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Tour the Little Neighborhood that Could: Bungalow Haven

By Cheri Rae

A decade ago, there was no such thing as Bungalow Haven. Located roughly between Victoria and Micheltorena, Laguna and Alta Vista, the area was known officially to the city as a part of the Lower Riviera, to local residents as a great place to live. Just six blocks from State Street, this small section of well-kept, modest-sized homes built nearly a hundred years ago; most with front porches, nice yards and distinctive features that make them enjoyable to live in: built-in cabinets and bookcases, stained-glass windows and window seats.

It is the embodiment of the sustainable, “not-so-big-house” in a walkable neighborhood—an important kind of housing in this community long before those now-green terms were coined and applied to so-called “smart growth.”

It’s where my husband and I scraped together every bit of cash we could to purchase our 1912 Craftsman-style bungalow way back in 1993. It was so tough to buy a home back in those days, we even made the real estate section of the News-Press, a profile of a happy couple with a toddler who were thrilled to have Made Good by qualifying for a mortgage for a nice, old house in a nice, old neighborhood.

The place is even nicer now—with a fine group of caring neighbors who have become great stewards of a special place to live. In the past decade, alarmed by the possibility of losing the intact historic neighborhood to development interests, we began to meet regularly; we identified—and communicated—what makes it worth saving. We educated ourselves, learned the language of bureaucracy and transformed ourselves from residents into neighborhood activists.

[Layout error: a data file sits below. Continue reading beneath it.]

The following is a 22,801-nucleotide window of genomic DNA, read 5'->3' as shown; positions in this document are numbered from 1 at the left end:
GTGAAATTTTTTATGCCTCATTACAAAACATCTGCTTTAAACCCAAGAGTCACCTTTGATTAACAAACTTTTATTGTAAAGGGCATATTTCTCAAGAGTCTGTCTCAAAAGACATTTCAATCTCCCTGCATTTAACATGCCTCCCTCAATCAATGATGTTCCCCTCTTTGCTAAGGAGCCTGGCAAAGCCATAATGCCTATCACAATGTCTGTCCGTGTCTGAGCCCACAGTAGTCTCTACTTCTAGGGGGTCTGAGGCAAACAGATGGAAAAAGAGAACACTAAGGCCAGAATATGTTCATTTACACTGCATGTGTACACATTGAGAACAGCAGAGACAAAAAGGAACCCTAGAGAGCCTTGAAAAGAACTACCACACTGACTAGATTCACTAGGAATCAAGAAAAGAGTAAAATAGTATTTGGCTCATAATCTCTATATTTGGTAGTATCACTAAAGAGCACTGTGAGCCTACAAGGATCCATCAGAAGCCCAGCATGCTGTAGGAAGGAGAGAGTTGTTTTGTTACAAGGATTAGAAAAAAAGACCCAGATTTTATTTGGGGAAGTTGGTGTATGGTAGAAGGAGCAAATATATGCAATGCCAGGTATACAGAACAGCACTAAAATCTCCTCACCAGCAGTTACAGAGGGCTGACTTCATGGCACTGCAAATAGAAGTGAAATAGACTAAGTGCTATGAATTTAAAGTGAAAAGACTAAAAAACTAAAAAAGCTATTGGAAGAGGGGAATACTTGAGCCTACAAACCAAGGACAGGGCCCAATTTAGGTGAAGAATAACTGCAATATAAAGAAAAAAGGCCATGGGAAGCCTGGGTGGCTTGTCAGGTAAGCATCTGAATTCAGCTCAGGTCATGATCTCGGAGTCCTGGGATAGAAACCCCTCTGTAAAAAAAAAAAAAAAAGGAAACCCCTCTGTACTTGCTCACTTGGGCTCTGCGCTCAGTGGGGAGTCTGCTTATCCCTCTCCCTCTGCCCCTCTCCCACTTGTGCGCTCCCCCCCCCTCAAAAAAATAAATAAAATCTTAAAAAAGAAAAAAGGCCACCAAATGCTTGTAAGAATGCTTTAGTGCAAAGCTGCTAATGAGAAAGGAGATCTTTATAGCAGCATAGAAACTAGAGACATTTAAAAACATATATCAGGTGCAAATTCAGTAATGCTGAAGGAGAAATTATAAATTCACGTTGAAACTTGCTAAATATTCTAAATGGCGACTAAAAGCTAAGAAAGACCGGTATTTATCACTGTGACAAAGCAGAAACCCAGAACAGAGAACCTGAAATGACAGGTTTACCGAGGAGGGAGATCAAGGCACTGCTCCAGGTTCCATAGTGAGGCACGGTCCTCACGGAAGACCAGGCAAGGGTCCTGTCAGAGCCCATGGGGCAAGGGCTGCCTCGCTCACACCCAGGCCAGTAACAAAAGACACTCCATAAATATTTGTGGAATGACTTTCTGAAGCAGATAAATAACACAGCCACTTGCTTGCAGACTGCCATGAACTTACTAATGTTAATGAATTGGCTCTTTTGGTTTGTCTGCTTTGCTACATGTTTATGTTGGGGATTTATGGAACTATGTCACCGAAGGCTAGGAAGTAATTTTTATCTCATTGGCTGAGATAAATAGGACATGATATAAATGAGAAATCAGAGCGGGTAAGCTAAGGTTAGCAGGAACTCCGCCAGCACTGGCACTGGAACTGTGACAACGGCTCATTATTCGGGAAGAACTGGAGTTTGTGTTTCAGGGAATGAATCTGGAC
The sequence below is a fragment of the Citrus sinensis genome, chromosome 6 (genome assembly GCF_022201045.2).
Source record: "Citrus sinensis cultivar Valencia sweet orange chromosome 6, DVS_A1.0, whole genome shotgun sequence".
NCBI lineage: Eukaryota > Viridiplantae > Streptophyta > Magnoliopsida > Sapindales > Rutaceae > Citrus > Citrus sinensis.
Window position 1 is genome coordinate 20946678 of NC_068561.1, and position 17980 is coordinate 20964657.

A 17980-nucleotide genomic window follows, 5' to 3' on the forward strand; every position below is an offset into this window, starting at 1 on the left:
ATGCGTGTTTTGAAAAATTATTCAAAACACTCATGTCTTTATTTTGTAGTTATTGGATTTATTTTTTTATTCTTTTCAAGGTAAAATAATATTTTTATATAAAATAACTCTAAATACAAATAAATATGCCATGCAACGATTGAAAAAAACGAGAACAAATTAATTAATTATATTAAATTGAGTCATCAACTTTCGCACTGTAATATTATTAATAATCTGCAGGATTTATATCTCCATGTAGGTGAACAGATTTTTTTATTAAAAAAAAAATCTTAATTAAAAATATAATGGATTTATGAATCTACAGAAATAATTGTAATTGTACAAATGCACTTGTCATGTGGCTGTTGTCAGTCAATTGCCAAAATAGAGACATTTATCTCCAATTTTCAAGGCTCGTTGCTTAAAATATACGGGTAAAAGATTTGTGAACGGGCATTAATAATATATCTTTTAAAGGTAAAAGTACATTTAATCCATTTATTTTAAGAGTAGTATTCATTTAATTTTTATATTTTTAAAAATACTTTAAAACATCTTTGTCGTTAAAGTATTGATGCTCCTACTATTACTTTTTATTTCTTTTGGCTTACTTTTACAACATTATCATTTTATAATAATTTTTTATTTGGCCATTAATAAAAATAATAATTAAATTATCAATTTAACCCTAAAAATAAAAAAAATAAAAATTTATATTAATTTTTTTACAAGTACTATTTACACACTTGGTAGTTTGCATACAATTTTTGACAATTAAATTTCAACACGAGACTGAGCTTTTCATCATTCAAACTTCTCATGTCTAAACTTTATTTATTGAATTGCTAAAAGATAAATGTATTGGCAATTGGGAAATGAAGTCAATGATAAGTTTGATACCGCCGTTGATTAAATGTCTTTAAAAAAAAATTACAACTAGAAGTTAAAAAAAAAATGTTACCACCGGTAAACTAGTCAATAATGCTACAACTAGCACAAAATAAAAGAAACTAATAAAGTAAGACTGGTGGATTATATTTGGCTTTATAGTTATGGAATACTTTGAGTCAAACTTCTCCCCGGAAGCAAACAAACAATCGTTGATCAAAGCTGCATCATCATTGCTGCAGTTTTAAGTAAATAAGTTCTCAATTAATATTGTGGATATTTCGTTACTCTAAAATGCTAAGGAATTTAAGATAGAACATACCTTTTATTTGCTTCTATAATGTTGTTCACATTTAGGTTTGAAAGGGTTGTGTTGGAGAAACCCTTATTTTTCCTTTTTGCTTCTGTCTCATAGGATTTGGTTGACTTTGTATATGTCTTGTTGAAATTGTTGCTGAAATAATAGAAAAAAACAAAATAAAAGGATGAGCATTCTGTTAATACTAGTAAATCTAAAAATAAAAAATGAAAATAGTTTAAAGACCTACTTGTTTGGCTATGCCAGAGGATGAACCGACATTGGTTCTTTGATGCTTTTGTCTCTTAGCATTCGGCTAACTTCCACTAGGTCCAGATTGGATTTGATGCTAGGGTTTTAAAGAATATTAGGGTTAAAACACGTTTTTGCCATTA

In the process, we’ve gotten a lot accomplished: We’ve worked with the city to develop official architectural design guidelines, we worked with the Planning Commission to save three fine bungalows on Laguna Street that were scheduled for demolition—and incorporated into the new condo development instead—and we’re working now with the venerable Pearl Chase Society as the location for its upcoming Historic Homes Tour.

The Pearl Chase Society, which has often featured huge, grand homes in its annual tours, has recognized and embraced the enduring appeal of the humble bungalow—and has created a unique opportunity for Santa Barbara to celebrate the Craftsman ideals of simplicity, natural materials and fine design. The tour, scheduled for May 20, 11-4, includes eight homes, among them several small bungalows, an English Farmhouse, a Queen Anne Victorian cottage and the unique, Asian-inspired Pagoda House.

The tour allows for a glimpse into the daily lives, hobbies, collections and good taste of a diverse group of residents—including an architect, a teacher, a nurse, a craftsman, a doctor, a couple of artists and several small business owners—reflecting much of the same demographic that has always lived in, and appreciated, this neighborhood built to last.

The purchase of a ticket for the tour supports the efforts of the Pearl Chase Society, as its primary fund-raiser of the year. The organization regularly donates to multiple local preservation efforts, including the Courthouse; the restoration of the Douglass Parshall mural at Santa Barbara Jr. High and the portrait of Pearl Chase at the Carrillo Recreation Center, and even the Land Trust of Santa Barbara County for the purchase of Hot Springs Canyon.